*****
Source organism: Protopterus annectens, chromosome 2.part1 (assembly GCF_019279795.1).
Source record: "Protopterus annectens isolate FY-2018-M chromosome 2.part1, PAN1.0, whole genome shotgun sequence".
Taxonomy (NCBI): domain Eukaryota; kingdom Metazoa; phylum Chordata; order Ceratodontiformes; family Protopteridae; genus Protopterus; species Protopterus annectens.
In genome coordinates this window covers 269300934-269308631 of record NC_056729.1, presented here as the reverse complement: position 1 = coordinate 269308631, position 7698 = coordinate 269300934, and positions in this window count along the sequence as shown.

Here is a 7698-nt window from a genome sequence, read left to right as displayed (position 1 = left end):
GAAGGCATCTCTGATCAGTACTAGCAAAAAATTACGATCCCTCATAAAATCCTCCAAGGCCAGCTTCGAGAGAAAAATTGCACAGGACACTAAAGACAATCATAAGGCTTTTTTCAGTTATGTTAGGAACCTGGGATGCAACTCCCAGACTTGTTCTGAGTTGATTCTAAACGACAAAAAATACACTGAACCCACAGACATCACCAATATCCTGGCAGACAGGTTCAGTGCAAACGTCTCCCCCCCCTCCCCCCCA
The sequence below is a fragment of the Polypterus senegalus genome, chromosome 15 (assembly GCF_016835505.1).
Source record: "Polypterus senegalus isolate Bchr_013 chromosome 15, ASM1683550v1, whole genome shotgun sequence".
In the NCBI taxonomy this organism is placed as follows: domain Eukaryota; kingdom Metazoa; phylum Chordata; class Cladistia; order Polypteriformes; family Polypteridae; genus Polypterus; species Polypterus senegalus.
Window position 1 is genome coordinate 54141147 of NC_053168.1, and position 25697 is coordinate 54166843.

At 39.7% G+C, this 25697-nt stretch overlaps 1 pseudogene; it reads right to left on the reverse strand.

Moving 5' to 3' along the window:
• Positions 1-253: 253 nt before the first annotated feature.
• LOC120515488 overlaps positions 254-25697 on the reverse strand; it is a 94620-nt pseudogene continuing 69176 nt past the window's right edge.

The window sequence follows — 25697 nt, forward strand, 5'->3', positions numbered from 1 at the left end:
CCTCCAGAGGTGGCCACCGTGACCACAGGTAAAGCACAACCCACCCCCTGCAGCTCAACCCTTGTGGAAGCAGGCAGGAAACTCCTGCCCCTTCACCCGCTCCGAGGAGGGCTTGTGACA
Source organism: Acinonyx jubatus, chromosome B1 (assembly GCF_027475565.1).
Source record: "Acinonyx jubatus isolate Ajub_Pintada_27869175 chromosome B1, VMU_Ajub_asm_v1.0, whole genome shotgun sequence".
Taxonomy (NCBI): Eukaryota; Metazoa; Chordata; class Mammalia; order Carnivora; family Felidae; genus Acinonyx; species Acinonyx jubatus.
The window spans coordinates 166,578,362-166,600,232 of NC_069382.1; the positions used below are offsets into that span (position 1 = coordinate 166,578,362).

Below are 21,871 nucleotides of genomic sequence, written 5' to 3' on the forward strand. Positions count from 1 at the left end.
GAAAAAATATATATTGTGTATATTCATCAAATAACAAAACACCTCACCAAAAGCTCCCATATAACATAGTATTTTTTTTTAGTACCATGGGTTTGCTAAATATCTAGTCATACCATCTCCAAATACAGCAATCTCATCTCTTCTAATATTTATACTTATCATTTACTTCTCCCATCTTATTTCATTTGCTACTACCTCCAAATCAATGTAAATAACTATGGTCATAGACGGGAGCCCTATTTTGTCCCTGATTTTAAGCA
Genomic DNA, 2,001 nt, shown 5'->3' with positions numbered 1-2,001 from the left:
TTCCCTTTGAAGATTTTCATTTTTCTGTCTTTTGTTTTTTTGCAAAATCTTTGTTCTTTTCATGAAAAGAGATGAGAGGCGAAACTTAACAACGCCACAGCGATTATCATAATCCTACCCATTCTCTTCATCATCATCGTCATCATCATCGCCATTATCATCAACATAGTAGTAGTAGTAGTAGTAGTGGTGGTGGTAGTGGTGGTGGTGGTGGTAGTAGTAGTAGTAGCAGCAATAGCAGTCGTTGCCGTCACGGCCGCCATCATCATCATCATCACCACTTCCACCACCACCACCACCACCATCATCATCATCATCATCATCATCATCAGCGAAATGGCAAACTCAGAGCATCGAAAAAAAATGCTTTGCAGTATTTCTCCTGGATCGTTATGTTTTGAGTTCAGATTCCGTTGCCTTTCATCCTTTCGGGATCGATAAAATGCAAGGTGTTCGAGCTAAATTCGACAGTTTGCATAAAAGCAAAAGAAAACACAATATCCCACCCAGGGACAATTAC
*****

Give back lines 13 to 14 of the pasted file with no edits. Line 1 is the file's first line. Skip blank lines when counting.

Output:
• Positions 1-253: 253 nt before the first annotated feature.
• LOC120515488 overlaps positions 254-25697 on the reverse strand; it is a 94620-nt pseudogene continuing 69176 nt past the window's right edge.